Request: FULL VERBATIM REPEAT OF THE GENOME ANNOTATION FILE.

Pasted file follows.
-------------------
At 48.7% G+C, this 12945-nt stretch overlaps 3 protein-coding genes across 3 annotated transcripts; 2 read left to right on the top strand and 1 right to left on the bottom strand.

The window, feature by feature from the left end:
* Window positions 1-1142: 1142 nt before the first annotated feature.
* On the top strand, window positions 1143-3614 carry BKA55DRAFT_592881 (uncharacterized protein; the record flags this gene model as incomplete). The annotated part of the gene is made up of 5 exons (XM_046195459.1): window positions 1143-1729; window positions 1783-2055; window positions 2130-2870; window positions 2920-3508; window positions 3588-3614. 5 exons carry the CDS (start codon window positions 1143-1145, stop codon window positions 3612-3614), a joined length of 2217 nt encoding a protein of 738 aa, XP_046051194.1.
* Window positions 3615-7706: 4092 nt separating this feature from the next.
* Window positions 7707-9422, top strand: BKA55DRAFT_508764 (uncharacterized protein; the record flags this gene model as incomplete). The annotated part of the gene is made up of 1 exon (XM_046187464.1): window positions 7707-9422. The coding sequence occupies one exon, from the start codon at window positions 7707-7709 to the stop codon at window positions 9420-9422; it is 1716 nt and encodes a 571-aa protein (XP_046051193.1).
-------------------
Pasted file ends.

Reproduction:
At 48.7% G+C, this 12945-nt stretch overlaps 3 protein-coding genes across 3 annotated transcripts; 2 read left to right on the top strand and 1 right to left on the bottom strand.

The window, feature by feature from the left end:
* Window positions 1-1142: 1142 nt before the first annotated feature.
* On the top strand, window positions 1143-3614 carry BKA55DRAFT_592881 (uncharacterized protein; the record flags this gene model as incomplete). The annotated part of the gene is made up of 5 exons (XM_046195459.1): window positions 1143-1729; window positions 1783-2055; window positions 2130-2870; window positions 2920-3508; window positions 3588-3614. 5 exons carry the CDS (start codon window positions 1143-1145, stop codon window positions 3612-3614), a joined length of 2217 nt encoding a protein of 738 aa, XP_046051194.1.
* Window positions 3615-7706: 4092 nt separating this feature from the next.
* Window positions 7707-9422, top strand: BKA55DRAFT_508764 (uncharacterized protein; the record flags this gene model as incomplete). The annotated part of the gene is made up of 1 exon (XM_046187464.1): window positions 7707-9422. The coding sequence occupies one exon, from the start codon at window positions 7707-7709 to the stop codon at window positions 9420-9422; it is 1716 nt and encodes a 571-aa protein (XP_046051193.1).